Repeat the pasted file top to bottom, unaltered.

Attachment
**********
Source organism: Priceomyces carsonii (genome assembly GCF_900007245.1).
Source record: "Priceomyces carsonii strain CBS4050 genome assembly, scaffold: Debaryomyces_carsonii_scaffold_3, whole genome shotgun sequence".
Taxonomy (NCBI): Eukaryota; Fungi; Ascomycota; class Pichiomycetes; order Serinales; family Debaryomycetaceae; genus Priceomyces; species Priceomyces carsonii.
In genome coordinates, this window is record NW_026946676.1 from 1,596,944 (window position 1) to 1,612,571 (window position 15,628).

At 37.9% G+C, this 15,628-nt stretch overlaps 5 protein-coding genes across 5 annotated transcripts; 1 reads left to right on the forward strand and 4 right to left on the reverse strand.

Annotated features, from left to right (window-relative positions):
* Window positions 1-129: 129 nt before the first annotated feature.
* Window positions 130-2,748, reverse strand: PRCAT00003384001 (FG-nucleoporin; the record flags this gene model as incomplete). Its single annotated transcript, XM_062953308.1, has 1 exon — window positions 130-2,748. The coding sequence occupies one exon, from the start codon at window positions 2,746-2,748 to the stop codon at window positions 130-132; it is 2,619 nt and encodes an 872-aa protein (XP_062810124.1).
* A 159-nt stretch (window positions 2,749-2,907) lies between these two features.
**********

Source organism: Priceomyces carsonii (genome assembly GCF_900007245.1).
Source record: "Priceomyces carsonii strain CBS4050 genome assembly, scaffold: Debaryomyces_carsonii_scaffold_3, whole genome shotgun sequence".
Taxonomy (NCBI): Eukaryota; Fungi; Ascomycota; class Pichiomycetes; order Serinales; family Debaryomycetaceae; genus Priceomyces; species Priceomyces carsonii.
In genome coordinates, this window is record NW_026946676.1 from 1,596,944 (window position 1) to 1,612,571 (window position 15,628).

At 37.9% G+C, this 15,628-nt stretch overlaps 5 protein-coding genes across 5 annotated transcripts; 1 reads left to right on the forward strand and 4 right to left on the reverse strand.

Annotated features, from left to right (window-relative positions):
* Window positions 1-129: 129 nt before the first annotated feature.
* Window positions 130-2,748, reverse strand: PRCAT00003384001 (FG-nucleoporin; the record flags this gene model as incomplete). Its single annotated transcript, XM_062953308.1, has 1 exon — window positions 130-2,748. The coding sequence occupies one exon, from the start codon at window positions 2,746-2,748 to the stop codon at window positions 130-132; it is 2,619 nt and encodes an 872-aa protein (XP_062810124.1).
* A 159-nt stretch (window positions 2,749-2,907) lies between these two features.